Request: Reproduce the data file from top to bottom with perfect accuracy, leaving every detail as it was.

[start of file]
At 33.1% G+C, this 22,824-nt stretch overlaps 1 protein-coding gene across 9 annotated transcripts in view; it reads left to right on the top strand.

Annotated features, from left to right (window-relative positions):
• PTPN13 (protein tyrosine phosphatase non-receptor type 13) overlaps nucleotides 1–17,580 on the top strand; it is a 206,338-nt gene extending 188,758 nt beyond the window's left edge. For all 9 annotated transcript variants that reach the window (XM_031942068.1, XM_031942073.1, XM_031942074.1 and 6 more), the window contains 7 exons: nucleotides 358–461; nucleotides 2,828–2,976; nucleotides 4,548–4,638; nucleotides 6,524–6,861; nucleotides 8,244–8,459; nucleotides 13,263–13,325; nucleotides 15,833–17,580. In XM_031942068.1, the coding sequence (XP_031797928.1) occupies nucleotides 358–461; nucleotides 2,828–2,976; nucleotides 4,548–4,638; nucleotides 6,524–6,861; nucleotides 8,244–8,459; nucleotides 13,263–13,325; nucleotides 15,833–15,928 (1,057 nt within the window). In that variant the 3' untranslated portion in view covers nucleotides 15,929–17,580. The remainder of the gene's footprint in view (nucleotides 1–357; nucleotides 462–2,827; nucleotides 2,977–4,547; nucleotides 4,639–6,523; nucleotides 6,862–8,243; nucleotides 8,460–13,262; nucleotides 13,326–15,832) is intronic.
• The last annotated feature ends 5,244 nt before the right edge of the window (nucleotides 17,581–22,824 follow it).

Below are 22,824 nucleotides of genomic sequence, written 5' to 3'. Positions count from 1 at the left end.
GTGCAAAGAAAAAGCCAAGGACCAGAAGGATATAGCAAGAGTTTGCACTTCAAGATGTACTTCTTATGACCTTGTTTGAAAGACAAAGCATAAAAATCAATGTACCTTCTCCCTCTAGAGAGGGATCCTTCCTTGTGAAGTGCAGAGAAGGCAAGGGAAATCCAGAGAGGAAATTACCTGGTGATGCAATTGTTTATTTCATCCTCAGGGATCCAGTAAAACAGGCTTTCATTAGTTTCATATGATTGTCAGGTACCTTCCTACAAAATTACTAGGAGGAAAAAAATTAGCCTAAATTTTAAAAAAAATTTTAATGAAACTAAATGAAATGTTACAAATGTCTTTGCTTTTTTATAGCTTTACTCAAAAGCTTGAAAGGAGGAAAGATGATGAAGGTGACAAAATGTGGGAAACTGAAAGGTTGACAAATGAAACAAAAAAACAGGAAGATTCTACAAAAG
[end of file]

At 33.1% G+C, this 22,824-nt stretch overlaps 1 protein-coding gene across 9 annotated transcripts in view; it reads left to right on the top strand.

Annotated features, from left to right (window-relative positions):
• PTPN13 (protein tyrosine phosphatase non-receptor type 13) overlaps nucleotides 1–17,580 on the top strand; it is a 206,338-nt gene extending 188,758 nt beyond the window's left edge. For all 9 annotated transcript variants that reach the window (XM_031942068.1, XM_031942073.1, XM_031942074.1 and 6 more), the window contains 7 exons: nucleotides 358–461; nucleotides 2,828–2,976; nucleotides 4,548–4,638; nucleotides 6,524–6,861; nucleotides 8,244–8,459; nucleotides 13,263–13,325; nucleotides 15,833–17,580. In XM_031942068.1, the coding sequence (XP_031797928.1) occupies nucleotides 358–461; nucleotides 2,828–2,976; nucleotides 4,548–4,638; nucleotides 6,524–6,861; nucleotides 8,244–8,459; nucleotides 13,263–13,325; nucleotides 15,833–15,928 (1,057 nt within the window). In that variant the 3' untranslated portion in view covers nucleotides 15,929–17,580. The remainder of the gene's footprint in view (nucleotides 1–357; nucleotides 462–2,827; nucleotides 2,977–4,547; nucleotides 4,639–6,523; nucleotides 6,862–8,243; nucleotides 8,460–13,262; nucleotides 13,326–15,832) is intronic.
• The last annotated feature ends 5,244 nt before the right edge of the window (nucleotides 17,581–22,824 follow it).

Below are 22,824 nucleotides of genomic sequence, written 5' to 3'. Positions count from 1 at the left end.
GTGCAAAGAAAAAGCCAAGGACCAGAAGGATATAGCAAGAGTTTGCACTTCAAGATGTACTTCTTATGACCTTGTTTGAAAGACAAAGCATAAAAATCAATGTACCTTCTCCCTCTAGAGAGGGATCCTTCCTTGTGAAGTGCAGAGAAGGCAAGGGAAATCCAGAGAGGAAATTACCTGGTGATGCAATTGTTTATTTCATCCTCAGGGATCCAGTAAAACAGGCTTTCATTAGTTTCATATGATTGTCAGGTACCTTCCTACAAAATTACTAGGAGGAAAAAAATTAGCCTAAATTTTAAAAAAAATTTTAATGAAACTAAATGAAATGTTACAAATGTCTTTGCTTTTTTATAGCTTTACTCAAAAGCTTGAAAGGAGGAAAGATGATGAAGGTGACAAAATGTGGGAAACTGAAAGGTTGACAAATGAAACAAAAAAACAGGAAGATTCTACAAAAG